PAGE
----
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Tuesday, April 16, 2024  
07 Shawwal 1445  

Dollar continues upward trajectory, gains Rs6.40 in inter-bank market

Greenback was trading at 269 in early morning trade
Customers exchange currency at a money exchange market in Karachi on January 26, 2023. AFP
Customers exchange currency at a money exchange market in Karachi on January 26, 2023. AFP

The dollar gained Rs6.40 against the local currency in the inter-bank market, it emerged on Monday. The US currency was being traded at Rs269 in the early morning trade – an Rs38.85 jump in value in just one week.

This comes a day after the government lifted the petrol and diesel prices by Rs35 each. Finance Minister Ishaq Dar, who announced the decision, justified the hike by saying that the decrease in the rupee’s value and the increase in oil’s international prices had made the increase inevitable.

The greenback closed at 262.60 in the inter-bank market on Friday, according to the State Bank of Pakistan, after the currency dealers removed the unofficial “dollar cap”.

The greenback was being traded at Rs270 in the open market, sources said, adding that the value might further increase.

Facing an increasingly acute balance of payments crisis, Pakistan is desperate to secure external financing, with less than three weeks worth of import cover in its foreign exchange reserves.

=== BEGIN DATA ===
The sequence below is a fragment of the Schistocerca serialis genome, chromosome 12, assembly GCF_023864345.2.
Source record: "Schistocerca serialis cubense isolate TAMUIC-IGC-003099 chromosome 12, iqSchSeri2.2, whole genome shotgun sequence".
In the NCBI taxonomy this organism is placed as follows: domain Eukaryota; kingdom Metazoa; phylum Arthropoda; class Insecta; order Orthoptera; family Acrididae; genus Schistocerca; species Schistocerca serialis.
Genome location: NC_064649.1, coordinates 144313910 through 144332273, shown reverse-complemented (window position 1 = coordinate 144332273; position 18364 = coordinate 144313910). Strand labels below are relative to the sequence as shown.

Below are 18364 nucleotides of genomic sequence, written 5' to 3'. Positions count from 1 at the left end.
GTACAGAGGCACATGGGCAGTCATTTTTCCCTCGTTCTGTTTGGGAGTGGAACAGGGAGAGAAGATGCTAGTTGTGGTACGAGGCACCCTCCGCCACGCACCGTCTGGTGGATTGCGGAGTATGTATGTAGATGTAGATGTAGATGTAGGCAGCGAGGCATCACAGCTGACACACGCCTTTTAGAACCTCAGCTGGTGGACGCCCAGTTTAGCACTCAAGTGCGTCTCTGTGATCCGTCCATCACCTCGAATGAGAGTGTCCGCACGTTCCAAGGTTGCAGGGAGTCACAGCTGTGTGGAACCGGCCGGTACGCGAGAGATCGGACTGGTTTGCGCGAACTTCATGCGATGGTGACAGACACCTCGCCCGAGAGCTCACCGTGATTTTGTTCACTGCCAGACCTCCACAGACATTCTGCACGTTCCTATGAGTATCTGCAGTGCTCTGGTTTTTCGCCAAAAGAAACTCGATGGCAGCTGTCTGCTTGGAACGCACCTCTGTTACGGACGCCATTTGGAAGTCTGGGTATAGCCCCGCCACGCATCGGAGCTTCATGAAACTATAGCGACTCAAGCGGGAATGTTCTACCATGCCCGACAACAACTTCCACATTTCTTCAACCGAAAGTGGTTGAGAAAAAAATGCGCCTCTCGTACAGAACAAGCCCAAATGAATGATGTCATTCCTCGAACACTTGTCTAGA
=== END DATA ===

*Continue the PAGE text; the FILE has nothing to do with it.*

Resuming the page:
An International Monetary Fund mission will visit Pakistan on January 31 to discuss the stalled ninth review of the country’s current funding programme, the lender’s resident representative said. Experts were of the view that the visit would have a positive impact on the currency as overcoming the difference in rates of the currency in open and inter-bank markets was one of their demands.

“Commercial banks ruined all this,” Nasir Hayat Magoon, former president of the Federation of Pakistan Chambers of Commerce and Industry (FPCCI), told Aaj News when asked about the existing crisis of reserves and shortage of dollar.

He joined Aaj Exclusive on Sunday to speak about the economy and currency’s performance along with two other panelists having an experience in the chambers of commerce.

Magoon supported his argument by saying that it was the exporters’ dollar, not the banks, adding that extra Rs10 to Rs15 charged by the banks from buyers prompted the latter to opt for “grey market”.

The grey market is an illegal market where the exchange of currencies is being done without any license, according to Exchange Companies Association of Pakistan General Secretary Zafar Paracha.

It further led to the flow of dollars out of Pakistan through other illegal channels, Hawala and Hundi, the FPCCI former president added. He was of the view that panic in the market also caused this.

Magoon blamed the commercial banks for the crisis.

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